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Say his name, and it will call forth strong – and widely differing – reactions. Some people love him, saying he saved the Sabres and kept them in Buffalo.

Others say he could be hard to deal with, or an outsider at times.

But B. Thomas Golisano, the man who made a fortune out of Paychex, the former owner of the Buffalo Sabres and multiple-time gubernatorial contender, is all right with that.

“It’s part of the game,” Golisano said on Wednesday, during a visit to the campus of Niagara University for the grand opening of a new science building he contributed $10 million to help build.

Golisano knows he casts a large shadow around here.

He knows, too, that when he says things, people will pay attention – including a remark on Wednesday that he might someday take a look at owning the Buffalo Bills, if the team were ever in danger of leaving town.

“Sometimes it’s harder to give it away than to make it,” he said, with a laugh, about his money.

The business leader – a Florida resident now, though he said he still lives part of the year on 38 acres outside Rochester – joined university officials in cutting a ribbon to open the new B. Thomas Golisano Center for Integrated Sciences on the campus.

The $10 million contributed by Golisano was a major part of the $32 million total cost of the new center, said the Rev. James J. Maher, C.M., the university president. The gift from Golisano was first announced in 2008.

“He wants to make a contribution to the people of Western New York,” Maher said of Golisano. “It’s a perfect match.”

Golisano made lighthearted remarks at the event, including about how he had purchased a purple tie – the Niagara color – especially for the day.

“My tie doesn’t match my suit, but it is a purple tie,” he joked, at the podium under a tent set up outside the new stone- and metal-facade center.

Golisano told the audience that he was “very pleased I could play a part in the creation of this new science complex.” He got two standing ovations during his remarks.

He also told the crowd he gave credit to the employees of Paychex, who helped him build the company that led to the wealth that enables his philanthropy.

“Also, the Sabres helped a little,” he added.

His remark on that point – the Sabres – drew attention to Golisano’s larger presence in the upstate region.

Golisano has to this point been known in Buffalo Niagara largely for two things: He owned the NHL hockey team for eight years, and he ran for governor a few times.

Yet Golisano’s impression on the upstate region has been deeply bifurcated, observers said.

Many people love him – especially in the Rochester area, where his philanthropy has been directed to colleges and universities, as well as organizations serving those with disabilities and much more.

“We consider him a titan of industry, because of Paychex,” said Monroe County Executive Maggie Brooks, who has known Golisano for years. “But truly, what doesn’t get as much play, but probably should, is that he is a titan of philanthropy.”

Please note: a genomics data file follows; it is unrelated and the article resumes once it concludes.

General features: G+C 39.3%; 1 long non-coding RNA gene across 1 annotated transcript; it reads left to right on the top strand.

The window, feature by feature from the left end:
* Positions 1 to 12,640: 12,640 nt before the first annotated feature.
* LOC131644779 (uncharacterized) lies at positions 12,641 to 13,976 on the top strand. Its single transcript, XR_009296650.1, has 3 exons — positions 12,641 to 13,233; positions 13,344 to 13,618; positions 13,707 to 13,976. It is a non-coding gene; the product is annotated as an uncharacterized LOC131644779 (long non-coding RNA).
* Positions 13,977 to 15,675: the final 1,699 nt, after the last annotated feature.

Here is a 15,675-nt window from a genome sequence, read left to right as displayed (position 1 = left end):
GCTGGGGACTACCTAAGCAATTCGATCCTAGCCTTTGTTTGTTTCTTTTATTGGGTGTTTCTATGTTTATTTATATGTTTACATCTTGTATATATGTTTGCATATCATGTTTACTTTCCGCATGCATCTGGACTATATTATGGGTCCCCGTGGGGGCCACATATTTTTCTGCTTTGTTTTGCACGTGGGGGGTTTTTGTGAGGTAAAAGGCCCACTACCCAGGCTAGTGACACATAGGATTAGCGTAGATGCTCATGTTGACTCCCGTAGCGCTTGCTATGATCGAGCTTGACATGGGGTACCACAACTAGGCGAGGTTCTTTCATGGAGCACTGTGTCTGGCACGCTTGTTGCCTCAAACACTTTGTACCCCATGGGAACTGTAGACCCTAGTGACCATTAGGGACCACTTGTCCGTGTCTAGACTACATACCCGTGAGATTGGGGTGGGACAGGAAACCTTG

Golisano has donated millions to a wide variety of institutions and causes. Much of his giving has centered on the Rochester area and Florida. The Niagara University gift marks an important moment in Golisano’s image as a philanthropist in Buffalo Niagara.

University officials are among those hoping this won’t be the end of his generosity.

“We expect to have a continuing relationship,” Maher said.

Brooks said people need to realize that Golisano could direct his millions anywhere – and yet prioritizes this region.

“He has chosen to spend tens of millions of dollars in upstate New York,” she said. “He has been able to enrich our quality of life, in ways that government can’t.”

Others said Golisano is remembered for the way he came to Buffalo as owner of the Sabres, at a time when the future of the team was uncertain.

At that time, Golisano seemed to be seen by some in the business community as an outsider, observers said.

“There isn’t any question about that,” said former State Sen. Dale M. Volker. “He was.”

Andrew J. Rudnick, the former president of the Buffalo Niagara Partnership, said the relationship between Golisano and some in the local business community was not close.

“I think there was just a distance,” said Rudnick, who now lives in Alabama. “I don’t believe there was an engagement between him and the Buffalo business community.”

It was a “turbulent time” for the region, when Golisano owned the Sabres, said Volker.

“The way I look at it is, he did save the Sabres,” said Volker, “but he was a businessman.”

Golisano could be “a bit arrogant” in his style, the former state senator said but added that Golisano’s image is always tempered by his generous giving.

“All that aside – let’s forget the sports – he was very generous,” said Volker. “I think people will remember, more than anything, the donations.”

“Sports ownership is a lot of fun,” he said, “but it can wear you down.”

Outside the new science center, Golisano ended his public remarks at the grand opening on a thoughtful note.

“One more thing,” he said, before leaving the podium. “The only wealth you get to keep is that you give away.

“I’ll let you think about that one.”

email: cvogel@buffnews.com